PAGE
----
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The crowd dances in front of Dante Alighieri’s grave. We arrived at the final destination after almost 50 km of trekking through the Apennines to Ravenna, where the poet spent his last years after being exiled from Florence. In Italian, we sing “The love that moves the sun”, from the last lines of the Divine comedy, to an ensemble comprising accordion, guitar, Italian bagpipes and a choir of bells. The group’s maestro, Ambrogio Sparagna, put passages from the poem to the songs in an old folk style.
The 700th anniversary of Dante’s death is omnipresent this year in Italy, from museum exhibitions to the Ravenna Festival, which from June 2 to July 31 dedicated new commissions, theatrical performances, an installation and more to the founding father of the Italian literature. The four-day Carovana Creativa sul Cammino di Dante (Creative Caravan along Dante’s Path) trekking concert was created in collaboration with the Trail Romagna tour company as a tribute combining music, poetry readings, nature walks and culinary experiences.
The trip begins with an early morning pop-up concert in Florence’s Piazza del Duomo, in front of the Baptistery where Dante was among those admitted into the church. The marble building is adorned with bronze doors depicting biblical scenes, the work of Renaissance sculptor Lorenzo Ghiberti.
Erasmo Treglia – one of the three soloists of the Orchester Popolare Italiana who joined Sparagna – blows in the tofa, a giant shell supposed to bring good luck. The empty place provides ideal acoustics for its bugle call, the rustling of the tambourine and the mechanical hum of the strings of the ghironda (a hurdy-gurdy) until the bustle of tourists begins.
It is impossible to piece together the exact path Dante took after losing his place in Florentine politics and being sentenced to death, yet some of the sites he visited are mentioned in his pinnacle of the opus, the Divine comedy. As we cross the border from the region of Tuscany to that of Emilia Romagna, we take a break under the scorching sun at the waterfall that emerges at Canto XVI of the Hell. Sparagna and his wife, Annelita, give a short performance with an accordion and a small Dante puppet.
After a four-course dinner, we are transported by electric cars to a Benedictine abbey, in the village of San Benedetto in Alpe, for a nighttime concert. In an almost religious tone, Sparagna recalls that Dante’s poetry was transmitted orally by pastors who could neither read nor write. The group takes up one of the songs that accompanies our journey, taken from the first words of the poem: “Halfway the path of our life / I find myself in a dark forest. The musicians alternate between a range of instruments and respond fluidly to each other in improvised passages, retaining an energy and a conviction that prevent me from sinking into a post-trek sleep.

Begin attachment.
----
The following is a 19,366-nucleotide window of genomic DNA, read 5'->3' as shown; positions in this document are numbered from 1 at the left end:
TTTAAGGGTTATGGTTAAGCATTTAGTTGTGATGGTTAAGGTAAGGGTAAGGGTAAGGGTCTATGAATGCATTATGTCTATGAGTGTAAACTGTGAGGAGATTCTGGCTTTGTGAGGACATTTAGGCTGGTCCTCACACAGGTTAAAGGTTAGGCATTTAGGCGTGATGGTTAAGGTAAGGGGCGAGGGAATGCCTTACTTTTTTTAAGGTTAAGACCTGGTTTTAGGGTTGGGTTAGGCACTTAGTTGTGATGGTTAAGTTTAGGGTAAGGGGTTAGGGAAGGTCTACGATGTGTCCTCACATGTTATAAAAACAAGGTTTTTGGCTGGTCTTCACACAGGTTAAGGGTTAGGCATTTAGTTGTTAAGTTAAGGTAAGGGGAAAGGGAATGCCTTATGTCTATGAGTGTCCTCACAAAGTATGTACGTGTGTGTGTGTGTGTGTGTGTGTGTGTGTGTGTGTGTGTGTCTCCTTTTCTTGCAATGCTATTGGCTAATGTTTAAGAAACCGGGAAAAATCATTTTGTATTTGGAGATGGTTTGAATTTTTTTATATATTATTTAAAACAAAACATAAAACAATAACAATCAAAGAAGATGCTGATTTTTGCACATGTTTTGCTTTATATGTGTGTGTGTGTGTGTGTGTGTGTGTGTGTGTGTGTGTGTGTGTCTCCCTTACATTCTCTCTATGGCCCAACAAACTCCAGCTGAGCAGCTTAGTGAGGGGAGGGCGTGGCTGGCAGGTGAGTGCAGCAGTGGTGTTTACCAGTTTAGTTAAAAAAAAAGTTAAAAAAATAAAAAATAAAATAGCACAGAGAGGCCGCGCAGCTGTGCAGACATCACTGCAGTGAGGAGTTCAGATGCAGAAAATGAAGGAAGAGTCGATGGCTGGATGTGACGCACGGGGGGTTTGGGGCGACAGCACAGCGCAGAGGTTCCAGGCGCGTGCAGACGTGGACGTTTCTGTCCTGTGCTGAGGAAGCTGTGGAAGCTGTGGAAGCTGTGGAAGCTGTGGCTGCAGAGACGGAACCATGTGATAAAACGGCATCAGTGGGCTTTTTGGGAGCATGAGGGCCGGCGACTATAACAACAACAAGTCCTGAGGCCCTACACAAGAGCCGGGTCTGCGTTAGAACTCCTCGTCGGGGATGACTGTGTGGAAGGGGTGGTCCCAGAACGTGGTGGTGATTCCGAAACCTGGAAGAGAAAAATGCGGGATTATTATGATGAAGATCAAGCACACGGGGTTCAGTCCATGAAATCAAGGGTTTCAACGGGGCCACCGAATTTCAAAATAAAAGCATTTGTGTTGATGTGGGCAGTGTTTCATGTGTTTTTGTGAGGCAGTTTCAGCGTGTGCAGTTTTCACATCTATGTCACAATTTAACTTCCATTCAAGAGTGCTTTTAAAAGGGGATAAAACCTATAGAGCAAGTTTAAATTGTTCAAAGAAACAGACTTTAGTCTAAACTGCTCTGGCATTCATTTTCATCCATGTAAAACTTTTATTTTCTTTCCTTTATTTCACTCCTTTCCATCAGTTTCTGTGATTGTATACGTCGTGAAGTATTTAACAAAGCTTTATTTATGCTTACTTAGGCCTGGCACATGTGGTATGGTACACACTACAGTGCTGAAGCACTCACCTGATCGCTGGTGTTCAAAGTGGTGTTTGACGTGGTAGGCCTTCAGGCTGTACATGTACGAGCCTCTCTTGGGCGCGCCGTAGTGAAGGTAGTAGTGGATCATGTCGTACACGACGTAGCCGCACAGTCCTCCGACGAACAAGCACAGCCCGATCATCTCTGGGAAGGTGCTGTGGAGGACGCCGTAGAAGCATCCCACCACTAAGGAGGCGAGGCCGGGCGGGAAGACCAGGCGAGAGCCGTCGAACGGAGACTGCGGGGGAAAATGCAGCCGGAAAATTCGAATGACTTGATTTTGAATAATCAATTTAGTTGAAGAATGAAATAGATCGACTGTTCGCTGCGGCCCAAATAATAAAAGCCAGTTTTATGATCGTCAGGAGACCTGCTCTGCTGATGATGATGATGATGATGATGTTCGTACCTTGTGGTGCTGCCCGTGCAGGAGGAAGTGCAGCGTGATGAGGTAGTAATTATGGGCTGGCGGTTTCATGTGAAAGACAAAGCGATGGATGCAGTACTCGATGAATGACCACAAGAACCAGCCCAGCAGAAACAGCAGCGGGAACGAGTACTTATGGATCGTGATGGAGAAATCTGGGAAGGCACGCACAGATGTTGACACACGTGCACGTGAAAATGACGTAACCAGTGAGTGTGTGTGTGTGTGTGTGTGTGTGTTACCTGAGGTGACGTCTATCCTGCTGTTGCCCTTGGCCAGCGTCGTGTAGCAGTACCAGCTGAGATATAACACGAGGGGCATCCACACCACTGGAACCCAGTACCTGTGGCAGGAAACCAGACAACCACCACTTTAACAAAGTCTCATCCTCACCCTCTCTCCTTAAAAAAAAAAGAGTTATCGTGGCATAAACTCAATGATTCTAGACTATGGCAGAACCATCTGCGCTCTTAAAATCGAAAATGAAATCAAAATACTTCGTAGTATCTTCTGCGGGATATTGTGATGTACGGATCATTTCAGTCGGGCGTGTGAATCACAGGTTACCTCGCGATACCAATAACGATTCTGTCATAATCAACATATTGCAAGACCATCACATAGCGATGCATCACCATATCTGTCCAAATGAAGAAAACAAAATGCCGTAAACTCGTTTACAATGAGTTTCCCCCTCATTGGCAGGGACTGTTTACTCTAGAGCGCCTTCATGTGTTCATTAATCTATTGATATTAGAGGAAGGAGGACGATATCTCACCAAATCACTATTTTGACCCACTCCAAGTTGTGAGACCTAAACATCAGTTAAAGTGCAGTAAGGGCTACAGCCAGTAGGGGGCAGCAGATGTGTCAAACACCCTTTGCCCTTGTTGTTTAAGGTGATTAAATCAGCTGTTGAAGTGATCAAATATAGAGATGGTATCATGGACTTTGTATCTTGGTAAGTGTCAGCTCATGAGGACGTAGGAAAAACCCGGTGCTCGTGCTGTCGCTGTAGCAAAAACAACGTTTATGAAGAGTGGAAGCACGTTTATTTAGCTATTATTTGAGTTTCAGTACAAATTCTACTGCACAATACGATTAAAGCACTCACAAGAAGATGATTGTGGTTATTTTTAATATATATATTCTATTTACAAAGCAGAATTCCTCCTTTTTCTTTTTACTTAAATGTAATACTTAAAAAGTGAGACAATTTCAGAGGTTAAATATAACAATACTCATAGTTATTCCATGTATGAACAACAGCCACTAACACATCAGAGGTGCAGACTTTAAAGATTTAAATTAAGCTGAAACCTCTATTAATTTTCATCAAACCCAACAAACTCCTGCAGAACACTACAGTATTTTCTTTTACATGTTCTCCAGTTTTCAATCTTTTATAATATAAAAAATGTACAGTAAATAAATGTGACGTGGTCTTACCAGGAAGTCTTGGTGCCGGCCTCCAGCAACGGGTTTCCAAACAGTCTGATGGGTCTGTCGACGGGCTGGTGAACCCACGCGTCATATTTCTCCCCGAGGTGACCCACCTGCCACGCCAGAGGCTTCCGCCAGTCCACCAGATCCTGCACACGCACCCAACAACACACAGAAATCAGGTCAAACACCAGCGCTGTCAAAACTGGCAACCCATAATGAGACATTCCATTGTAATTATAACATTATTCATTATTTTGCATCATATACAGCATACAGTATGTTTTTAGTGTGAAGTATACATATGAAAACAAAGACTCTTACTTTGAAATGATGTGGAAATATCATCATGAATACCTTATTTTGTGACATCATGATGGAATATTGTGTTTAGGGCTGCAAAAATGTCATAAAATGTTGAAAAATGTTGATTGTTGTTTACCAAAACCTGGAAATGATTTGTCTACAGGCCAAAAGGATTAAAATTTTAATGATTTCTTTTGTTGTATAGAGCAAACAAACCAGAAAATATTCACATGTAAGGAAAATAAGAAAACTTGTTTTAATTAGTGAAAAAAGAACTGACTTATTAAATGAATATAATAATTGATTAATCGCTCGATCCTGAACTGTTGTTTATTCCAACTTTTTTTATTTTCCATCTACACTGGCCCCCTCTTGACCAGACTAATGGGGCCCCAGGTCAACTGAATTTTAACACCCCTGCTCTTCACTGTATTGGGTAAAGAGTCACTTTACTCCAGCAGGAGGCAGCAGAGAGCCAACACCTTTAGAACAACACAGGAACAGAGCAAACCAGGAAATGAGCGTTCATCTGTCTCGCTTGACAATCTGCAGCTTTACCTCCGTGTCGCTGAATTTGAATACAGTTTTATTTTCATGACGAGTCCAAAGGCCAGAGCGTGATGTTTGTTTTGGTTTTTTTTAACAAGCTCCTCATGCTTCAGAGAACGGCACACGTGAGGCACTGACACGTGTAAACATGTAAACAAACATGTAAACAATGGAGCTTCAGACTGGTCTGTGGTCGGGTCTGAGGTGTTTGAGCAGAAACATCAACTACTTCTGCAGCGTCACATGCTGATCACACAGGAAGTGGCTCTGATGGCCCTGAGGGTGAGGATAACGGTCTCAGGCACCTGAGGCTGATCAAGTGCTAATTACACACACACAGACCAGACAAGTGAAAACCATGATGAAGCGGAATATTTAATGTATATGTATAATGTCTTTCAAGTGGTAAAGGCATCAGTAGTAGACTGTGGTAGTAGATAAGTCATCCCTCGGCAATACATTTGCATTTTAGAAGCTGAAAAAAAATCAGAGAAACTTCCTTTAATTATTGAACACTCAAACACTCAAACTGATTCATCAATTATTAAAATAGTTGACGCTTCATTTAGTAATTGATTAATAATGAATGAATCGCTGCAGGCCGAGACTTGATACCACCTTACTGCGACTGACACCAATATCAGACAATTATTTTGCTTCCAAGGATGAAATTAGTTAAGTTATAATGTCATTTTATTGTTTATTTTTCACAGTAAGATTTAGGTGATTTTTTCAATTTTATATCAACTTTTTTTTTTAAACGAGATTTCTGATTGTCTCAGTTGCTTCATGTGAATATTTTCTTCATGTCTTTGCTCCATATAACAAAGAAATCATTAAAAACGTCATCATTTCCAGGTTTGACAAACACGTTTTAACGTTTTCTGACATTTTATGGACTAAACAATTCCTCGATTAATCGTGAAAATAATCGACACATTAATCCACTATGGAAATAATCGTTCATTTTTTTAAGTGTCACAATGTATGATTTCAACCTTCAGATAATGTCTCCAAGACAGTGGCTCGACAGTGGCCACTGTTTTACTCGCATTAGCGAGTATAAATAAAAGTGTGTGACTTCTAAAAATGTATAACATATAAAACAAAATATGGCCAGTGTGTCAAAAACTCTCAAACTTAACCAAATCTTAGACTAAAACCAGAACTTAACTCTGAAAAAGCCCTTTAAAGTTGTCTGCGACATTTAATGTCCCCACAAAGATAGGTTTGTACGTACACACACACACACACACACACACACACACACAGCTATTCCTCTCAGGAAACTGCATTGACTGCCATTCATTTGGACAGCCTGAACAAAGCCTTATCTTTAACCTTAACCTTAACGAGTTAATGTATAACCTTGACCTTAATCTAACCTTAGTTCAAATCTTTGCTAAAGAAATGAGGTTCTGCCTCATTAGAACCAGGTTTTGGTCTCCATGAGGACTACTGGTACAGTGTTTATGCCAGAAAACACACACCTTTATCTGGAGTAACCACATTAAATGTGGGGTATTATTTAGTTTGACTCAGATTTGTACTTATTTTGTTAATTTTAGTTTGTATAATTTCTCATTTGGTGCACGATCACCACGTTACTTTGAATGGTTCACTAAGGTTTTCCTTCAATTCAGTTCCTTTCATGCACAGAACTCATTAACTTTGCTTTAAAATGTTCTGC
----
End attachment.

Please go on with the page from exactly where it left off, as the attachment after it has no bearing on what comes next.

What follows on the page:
Dante’s importance in Italian culture is comparable to that of Shakespeare in England, or in the English-speaking world in general, and yet the Divine comedy is so closely linked to Catholic values that his poetry penetrates society on an even deeper level.
On the second day we walk to an 11th century monastery founded by San Pier Damiani, who appears as a spirit in Canto XXI de Paradiso, the last part of the trilogy. The stone complex has stood the test of time with little sign of decay. Inside an immaculately maintained chapel, Sparagna pulls out her accordion and the group sits in silence.
According to our guide, Andrea, the Divine comedy was inspired by the act of walking himself as he ascends from Hell through Purgatory to Heaven. When an actor representing Dante appears in a red dress with white trim and a book in his hand above the town of San Godenzo, about 50 km northeast of Florence, he reminds us that the poet did his way without hiking shoes or horses.
At best, the trek serves to strengthen the links between nature, artistic inspiration, spirituality and conviviality. But there are also invented moments: each day opens with a group song filmed for a promotional video. We’re even accompanied by a drone camera as we weave our way through sweat-stained clothing through exposed dirt roads.
Perhaps the most picturesque vistas emerge on the last stretch of town from Brisighella to Oriolo dei Fichi, with hills of vineyards and fruit trees. At this point, the group was brought closer together through the experience of surviving the elements, exchanging anecdotes, sharing wine and platters of antipasto. And what better way to break down barriers than to make music?
In the courtyard of Oriolo dei Fichi Castle that evening, I find myself in a procession led by men swinging giant bells between their legs. I was given a smaller set of bells to shake according to Sparagna’s gestures. The cicadas chirp rhythmically in the background and the Italian umbrella pines silhouetted against the night sky.
The scene is all the more moving given the horrors of the past year. Once the European epicenter of the pandemic, Italy has rebounded, recently winning Euro 2020, Eurovision and a handful of Olympic gold. Beauty always reigns throughout the landscape and our social interactions within it.
It becomes clearer when we get to Dante’s tomb. The crowd grew steadily around our performance celebrating this love that moved the sun and the other stars. The schoolchildren call for a reminder and swing by the arm. At the end of the event, conversations begin with village-like intimacy. Is it a contradiction that we are at the burial place of a medieval poet? No, on the contrary, it was a fitting tribute to keep his words alive while walking, listening, singing and – when I get home – writing.